Philadelphia 76ers 2020 Playoff Preview
Updated: Aug 16
One of the most interesting teams in the NBA this season has been the Philadelphia 76ers. After leaning into size and defense last summer with the signings of Al Horford and Josh Richardson, they were thought to be a force in the East and the most worthy challenger to the Milwaukee Bucks.
As we all know, that didn't quite happen. The Sixers finished the regular season with a 43-30 record, putting them at sixth in the East. Their defense was good, not great, and their offense was below average.
Joel Embiid, Al Horford and Ben Simmons had a very tough time fitting together, posting a net rating of minus-1.0 as a trio. Deploying two of them at a time has shown promise, but with Simmons set to miss most of the playoffs with a left patella injury, we won't get to see that through.
Biggest Strength - Size. The Sixers start no one under 6'5" in their starting lineup, and amongst backups who could be in the rotation, only Raul Neto is smaller than that. In addition, the frontcourt of Tobias Harris, Horford and Embiid is one of the biggest in the playoff bracket. Philly wants to physically dominate, and they have the bodies to do it.
Biggest Weakness - Cohesion. Philadelphia has had a ton of moving parts all season, and even when they had everyone together, the fits weren't great. Their current starting lineup of Shake Milton, Richardson, Harris, Horford and Embiid has played only 76 minutes together to this point—and almost all of it has been in The Bubble.
Team’s X-Factor - Guard play. This probably would've been the case regardless of Simmons' health, as the Sixers have turned to the bargain bin for ballhandling and shooting. A lot of the playoffs comes down to improvisation, which the Sixers know well from Jimmy Butler's heroics last spring. Now they'll be relying on Milton, Richardson and Alec Burks to not only become basketball alchemists, but also hit a lot of threes off the catch from Embiid post-ups.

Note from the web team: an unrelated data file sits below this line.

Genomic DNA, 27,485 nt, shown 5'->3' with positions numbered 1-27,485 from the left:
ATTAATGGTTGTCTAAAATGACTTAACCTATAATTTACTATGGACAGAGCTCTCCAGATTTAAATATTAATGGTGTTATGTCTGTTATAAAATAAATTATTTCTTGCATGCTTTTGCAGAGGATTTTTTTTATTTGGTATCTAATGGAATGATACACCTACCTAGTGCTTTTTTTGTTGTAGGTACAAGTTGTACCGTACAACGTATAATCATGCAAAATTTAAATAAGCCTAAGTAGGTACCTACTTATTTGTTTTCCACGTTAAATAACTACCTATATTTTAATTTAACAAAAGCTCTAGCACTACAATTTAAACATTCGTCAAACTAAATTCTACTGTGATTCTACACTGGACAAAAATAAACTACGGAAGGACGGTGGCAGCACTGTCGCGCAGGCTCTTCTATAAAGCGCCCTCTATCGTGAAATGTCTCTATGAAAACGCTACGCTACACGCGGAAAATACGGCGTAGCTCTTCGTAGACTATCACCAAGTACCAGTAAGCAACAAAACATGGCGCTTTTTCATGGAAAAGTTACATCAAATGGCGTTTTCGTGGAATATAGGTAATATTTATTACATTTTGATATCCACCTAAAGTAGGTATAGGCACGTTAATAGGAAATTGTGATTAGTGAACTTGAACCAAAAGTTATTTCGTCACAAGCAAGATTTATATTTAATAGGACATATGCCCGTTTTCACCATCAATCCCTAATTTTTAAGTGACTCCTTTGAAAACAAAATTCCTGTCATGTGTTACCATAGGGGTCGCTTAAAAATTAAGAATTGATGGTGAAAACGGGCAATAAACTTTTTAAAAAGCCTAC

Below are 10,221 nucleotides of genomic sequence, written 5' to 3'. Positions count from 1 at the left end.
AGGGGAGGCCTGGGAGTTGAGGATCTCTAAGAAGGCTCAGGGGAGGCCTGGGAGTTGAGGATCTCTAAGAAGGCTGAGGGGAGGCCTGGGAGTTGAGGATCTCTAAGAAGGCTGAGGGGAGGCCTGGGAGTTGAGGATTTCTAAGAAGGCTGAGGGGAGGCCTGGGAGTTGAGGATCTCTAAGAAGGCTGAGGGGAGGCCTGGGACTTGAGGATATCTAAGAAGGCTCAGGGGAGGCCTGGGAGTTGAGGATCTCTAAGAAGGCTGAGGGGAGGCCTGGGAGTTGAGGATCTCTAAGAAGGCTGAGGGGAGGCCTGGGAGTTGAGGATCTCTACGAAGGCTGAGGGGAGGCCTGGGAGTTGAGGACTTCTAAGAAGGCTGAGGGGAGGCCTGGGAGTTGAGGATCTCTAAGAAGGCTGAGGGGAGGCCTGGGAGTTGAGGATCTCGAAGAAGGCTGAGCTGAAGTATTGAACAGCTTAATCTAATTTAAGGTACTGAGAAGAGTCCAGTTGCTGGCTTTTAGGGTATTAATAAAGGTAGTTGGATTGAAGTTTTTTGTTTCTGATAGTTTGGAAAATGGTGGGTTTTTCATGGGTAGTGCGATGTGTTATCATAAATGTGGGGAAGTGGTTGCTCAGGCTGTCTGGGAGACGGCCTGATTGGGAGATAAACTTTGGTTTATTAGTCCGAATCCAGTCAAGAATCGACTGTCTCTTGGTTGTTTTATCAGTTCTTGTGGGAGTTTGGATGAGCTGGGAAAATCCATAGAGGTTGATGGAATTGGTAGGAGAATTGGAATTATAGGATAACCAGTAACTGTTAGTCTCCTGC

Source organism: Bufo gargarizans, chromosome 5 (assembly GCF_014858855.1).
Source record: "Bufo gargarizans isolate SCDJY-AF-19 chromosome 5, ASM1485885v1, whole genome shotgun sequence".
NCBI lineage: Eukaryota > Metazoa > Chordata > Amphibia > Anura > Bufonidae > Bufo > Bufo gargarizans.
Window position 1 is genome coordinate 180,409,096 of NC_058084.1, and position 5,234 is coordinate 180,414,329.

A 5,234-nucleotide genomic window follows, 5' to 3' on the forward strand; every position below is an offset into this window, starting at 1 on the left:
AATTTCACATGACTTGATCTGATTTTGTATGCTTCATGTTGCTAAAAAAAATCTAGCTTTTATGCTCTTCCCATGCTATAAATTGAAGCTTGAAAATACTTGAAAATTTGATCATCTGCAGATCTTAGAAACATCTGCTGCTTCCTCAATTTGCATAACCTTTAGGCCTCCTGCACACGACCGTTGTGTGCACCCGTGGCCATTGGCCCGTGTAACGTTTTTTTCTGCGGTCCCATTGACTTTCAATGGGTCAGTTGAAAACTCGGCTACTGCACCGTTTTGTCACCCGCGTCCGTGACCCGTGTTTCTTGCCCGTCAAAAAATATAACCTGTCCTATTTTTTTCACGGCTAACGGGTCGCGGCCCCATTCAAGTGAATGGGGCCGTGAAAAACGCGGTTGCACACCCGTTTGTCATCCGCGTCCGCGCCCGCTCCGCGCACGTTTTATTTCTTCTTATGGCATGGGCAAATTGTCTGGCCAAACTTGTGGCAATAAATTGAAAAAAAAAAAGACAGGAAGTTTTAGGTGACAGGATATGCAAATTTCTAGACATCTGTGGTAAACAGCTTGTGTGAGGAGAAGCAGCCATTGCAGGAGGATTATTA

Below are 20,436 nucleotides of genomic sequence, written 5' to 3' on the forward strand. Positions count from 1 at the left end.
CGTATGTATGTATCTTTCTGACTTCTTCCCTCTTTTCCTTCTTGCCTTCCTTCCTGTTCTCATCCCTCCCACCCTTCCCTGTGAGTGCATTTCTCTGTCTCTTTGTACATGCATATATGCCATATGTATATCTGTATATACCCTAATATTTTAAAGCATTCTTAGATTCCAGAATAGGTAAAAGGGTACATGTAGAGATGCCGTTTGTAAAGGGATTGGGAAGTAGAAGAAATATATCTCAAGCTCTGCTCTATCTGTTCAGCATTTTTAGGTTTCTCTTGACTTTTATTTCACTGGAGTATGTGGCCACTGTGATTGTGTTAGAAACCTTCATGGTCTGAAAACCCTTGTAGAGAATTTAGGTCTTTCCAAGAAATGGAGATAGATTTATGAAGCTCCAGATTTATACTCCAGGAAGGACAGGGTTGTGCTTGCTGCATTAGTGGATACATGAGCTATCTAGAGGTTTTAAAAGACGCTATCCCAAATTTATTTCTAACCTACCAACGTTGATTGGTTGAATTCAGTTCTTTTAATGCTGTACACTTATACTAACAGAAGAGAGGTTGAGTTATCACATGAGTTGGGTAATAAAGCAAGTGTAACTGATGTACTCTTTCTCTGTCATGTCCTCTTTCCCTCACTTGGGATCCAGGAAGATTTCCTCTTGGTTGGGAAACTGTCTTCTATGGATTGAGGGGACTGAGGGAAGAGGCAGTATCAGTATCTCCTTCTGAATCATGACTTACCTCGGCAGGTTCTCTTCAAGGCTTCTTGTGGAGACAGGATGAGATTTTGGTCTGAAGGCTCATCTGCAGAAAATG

Player to Watch - Glenn Robinson III. Robinson's plus shooting and solid wing defense make him a welcome addition to any playoff rotation, especially one that is missing its best wing defender in Simmons. He might even be a starter at some point if the matchup calls for it.
Estimated Playoff Run - First round exit. They are set to play the Boston Celtics in round one. And while they have a great size advantage over Boston, their best chance to guard Jayson Tatum is gone. A lot of things have to go right for them to escape the first round, including but not limited to: Embiid dominating against a top-five defense for 40 minutes a night, everyone around him making 3s off the catch consistently, and someone being a reliable check to Tatum. The odds aren't great.